In this video from ISC’14, Steve Hammond from NREL and Nic Dube from HP describe the energy efficient Peregrine supercomputer at the National Renewable Energy Lab. As a prototype for the HP Apollo 8000 system, Peregrine has achieved a remarkable 1.05 PUE rating for energy efficiency.
In this video from ISC’14, Shen Weidong from Sugon describes the company’s liquid-cooled “personal supercomputer” prototype designed to run in office environments. “The PHPC300 has 12 blades. Each blade is a sealed box with (3M Novec) liquid in it with a boiling point of about 50 degrees Celsius. So the liquid near the CPU will evaporate and then be circulated to a condenser where it is turned back into a liquid. We can use this technology in China to achieve a PUE of 1.05.”
In this episode of This Week in HPC, Michael Feldman and Addison Snell from Intersect360 Research discuss reports that Russia plans to build their own ARM chip with help from T-Platforms. After the break, they take a look at the latest supercomputing rankings from the Green500 and the new HPCG benchmark.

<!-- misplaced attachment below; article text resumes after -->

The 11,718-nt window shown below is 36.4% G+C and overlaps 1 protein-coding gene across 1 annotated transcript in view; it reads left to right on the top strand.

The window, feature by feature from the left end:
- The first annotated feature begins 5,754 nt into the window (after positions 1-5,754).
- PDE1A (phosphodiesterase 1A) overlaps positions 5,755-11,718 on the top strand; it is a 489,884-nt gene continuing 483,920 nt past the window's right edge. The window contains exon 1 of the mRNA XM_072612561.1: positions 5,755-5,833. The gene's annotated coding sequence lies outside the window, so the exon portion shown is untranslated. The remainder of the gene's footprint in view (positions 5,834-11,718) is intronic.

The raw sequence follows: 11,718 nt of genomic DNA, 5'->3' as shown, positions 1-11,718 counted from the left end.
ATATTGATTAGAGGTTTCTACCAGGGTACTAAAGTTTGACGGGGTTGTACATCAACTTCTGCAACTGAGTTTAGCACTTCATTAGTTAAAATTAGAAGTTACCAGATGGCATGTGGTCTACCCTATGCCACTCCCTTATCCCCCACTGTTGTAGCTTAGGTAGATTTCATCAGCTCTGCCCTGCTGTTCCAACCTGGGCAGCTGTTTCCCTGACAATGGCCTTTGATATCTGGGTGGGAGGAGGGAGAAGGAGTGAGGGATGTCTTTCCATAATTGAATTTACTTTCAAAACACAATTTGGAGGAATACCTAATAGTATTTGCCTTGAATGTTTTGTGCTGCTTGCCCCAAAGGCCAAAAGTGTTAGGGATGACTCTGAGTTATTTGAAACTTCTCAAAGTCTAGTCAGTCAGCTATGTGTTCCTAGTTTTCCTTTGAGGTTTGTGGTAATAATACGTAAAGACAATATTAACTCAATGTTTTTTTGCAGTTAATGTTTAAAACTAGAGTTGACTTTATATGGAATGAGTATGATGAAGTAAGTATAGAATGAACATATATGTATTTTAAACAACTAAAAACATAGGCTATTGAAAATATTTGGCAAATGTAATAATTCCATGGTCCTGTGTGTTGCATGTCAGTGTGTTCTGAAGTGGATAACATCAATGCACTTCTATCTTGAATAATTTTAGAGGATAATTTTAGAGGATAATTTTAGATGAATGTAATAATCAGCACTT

In this video from ISC’14, David Lecomber discusses new energy optimization programming tools from Allinea Software. “Our developer-centric tool, Allinea MAP, will allow scientific code developers to focus energy optimization down into the source code — making changes to the application to drive faster performance and lower energy consumption at the same time.”
In this Sponsored Post from CoolIT we explore the many benefits liquid cooling offers to HPC and data center operators. For starters liquid cooling is about 3,500 times better at storing and transferring heat than air. Direct contact liquid cooling (DCLC) uses the exceptional thermal conductivity of liquid to provide dense, concentrated cooling to targeted areas. The many benefits of liquid cooling may surprise you.